|Author||: David Der-wei Wang|
|Editor||: Harvard University Press|
Featuring over 140 Chinese and non-Chinese contributors, this landmark volume, edited by David Der-wei Wang, explores unconventional forms as well as traditional genres, emphasizes Chinese authors’ influence on foreign writers as well as China’s receptivity to outside literary influences, and offers vibrant contrasting voices and points of view.
|Author||: Jacques Gernet,JACQUES AUTOR GERNET,Professor Jacques Gernet|
|Editor||: Cambridge University Press|
An overview of the Chinese world from prehistoric times to the 1970s emphasizes major trends in society, politics, culture, and intellectual life, and the interaction of China with the other civilizations of Eurasia.
|Author||: Howard Chiang|
|Editor||: Columbia University Press|
For much of Chinese history, the eunuch stood out as an exceptional figure at the margins of gender categories. Amid the disintegration of the Qing Empire, men and women in China began to understand their differences in the language of modern science. In After Eunuchs, Howard Chiang traces the genealogy of sexual knowledge from the demise of eunuchism to the emergence of transsexuality, showing the centrality of new epistemic structures to the formation of Chinese modernity. From anticastration discourses in the late Qing era to sex-reassignment surgeries in Taiwan in the 1950s and queer movements in the 1980s and 1990s, After Eunuchs explores the ways the introduction of Western biomedical sciences transformed normative meanings of gender, sexuality, and the body in China. Chiang investigates how competing definitions of sex circulated in science, medicine, vernacular culture, and the periodical press, bringing to light a rich and vibrant discourse of sex change in the first half of the twentieth century. He focuses on the stories of gender and sexual minorities as well as a large supporting cast of doctors, scientists, philosophers, educators, reformers, journalists, and tabloid writers, as they debated the questions of political sovereignty, national belonging, cultural authenticity, scientific modernity, human difference, and the power and authority of truths about sex. Theoretically sophisticated and far-reaching, After Eunuchs is an innovative contribution to the history and philosophy of science and queer and Sinophone studies.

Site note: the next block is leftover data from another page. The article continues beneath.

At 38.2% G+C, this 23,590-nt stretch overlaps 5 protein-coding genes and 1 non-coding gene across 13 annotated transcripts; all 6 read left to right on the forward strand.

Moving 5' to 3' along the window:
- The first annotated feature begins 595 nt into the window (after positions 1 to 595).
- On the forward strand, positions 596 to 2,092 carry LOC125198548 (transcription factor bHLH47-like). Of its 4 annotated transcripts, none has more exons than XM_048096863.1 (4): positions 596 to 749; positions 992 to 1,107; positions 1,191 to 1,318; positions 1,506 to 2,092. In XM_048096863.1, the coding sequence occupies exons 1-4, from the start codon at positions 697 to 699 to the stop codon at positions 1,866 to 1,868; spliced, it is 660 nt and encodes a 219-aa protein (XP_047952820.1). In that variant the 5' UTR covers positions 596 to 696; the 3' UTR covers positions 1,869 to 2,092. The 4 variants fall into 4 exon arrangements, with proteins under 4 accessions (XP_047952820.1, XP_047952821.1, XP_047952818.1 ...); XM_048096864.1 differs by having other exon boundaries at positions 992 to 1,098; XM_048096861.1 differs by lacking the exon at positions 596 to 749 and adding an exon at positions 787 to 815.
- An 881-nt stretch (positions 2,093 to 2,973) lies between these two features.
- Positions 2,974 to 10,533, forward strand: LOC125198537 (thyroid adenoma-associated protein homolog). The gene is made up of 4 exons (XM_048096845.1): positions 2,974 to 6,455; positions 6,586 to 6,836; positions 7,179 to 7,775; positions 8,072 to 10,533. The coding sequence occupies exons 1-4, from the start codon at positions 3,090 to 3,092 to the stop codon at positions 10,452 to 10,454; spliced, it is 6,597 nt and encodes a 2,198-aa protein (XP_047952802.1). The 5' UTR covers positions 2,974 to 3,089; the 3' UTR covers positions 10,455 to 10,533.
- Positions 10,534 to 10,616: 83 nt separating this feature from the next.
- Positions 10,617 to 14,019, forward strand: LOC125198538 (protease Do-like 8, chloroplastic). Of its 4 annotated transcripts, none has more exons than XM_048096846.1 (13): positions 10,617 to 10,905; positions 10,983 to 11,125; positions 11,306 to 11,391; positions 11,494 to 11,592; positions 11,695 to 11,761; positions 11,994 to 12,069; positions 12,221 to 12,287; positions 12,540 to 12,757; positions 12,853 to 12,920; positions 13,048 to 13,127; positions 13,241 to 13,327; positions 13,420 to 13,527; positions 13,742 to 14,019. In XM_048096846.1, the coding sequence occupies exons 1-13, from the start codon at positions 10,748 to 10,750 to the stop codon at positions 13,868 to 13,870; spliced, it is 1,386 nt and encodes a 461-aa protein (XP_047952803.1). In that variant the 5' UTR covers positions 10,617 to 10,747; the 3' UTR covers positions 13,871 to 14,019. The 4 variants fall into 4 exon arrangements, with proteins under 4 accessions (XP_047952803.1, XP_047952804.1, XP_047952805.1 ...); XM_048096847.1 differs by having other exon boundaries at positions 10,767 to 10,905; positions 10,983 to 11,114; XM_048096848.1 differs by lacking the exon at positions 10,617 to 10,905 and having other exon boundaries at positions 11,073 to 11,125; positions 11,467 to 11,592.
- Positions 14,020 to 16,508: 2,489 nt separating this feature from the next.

|Author||: Hsiao-ting Lin|
The purpose of this book is to examine the strategies and practices of the Han Chinese Nationalists vis-à-vis post-Qing China’s ethnic minorities, as well as to explore the role they played in the formation of contemporary China’s Central Asian frontier territoriality and border security. The Chinese Revolution of 1911, initiated by Sun Yat-sen, liberated the Han Chinese from the rule of the Manchus and ended the Qing dynastic order that had existed for centuries. With the collapse of the Qing dynasty, the Mongols and the Tibetans, who had been dominated by the Manchus, took advantage of the revolution and declared their independence. Under the leadership of Yuan Shikai, the new Chinese Republican government in Peking in turn proclaimed the similar "five-nationality Republic" proposed by the Revolutionaries as a model with which to sustain the deteriorating Qing territorial order. The shifting politics of the multi-ethnic state during the regime transition and the role those politics played in defining the identity of the modern Chinese state were issues that would haunt the new Chinese Republic from its inception to its downfall. Modern China's Ethnic Frontiers will be of interest to students and scholars of Chinese history, Asian history and modern history.
|Author||: Chih-p'ing Chou,Joanne Chiang,Jianna Eagar|
|Editor||: Princeton University Press|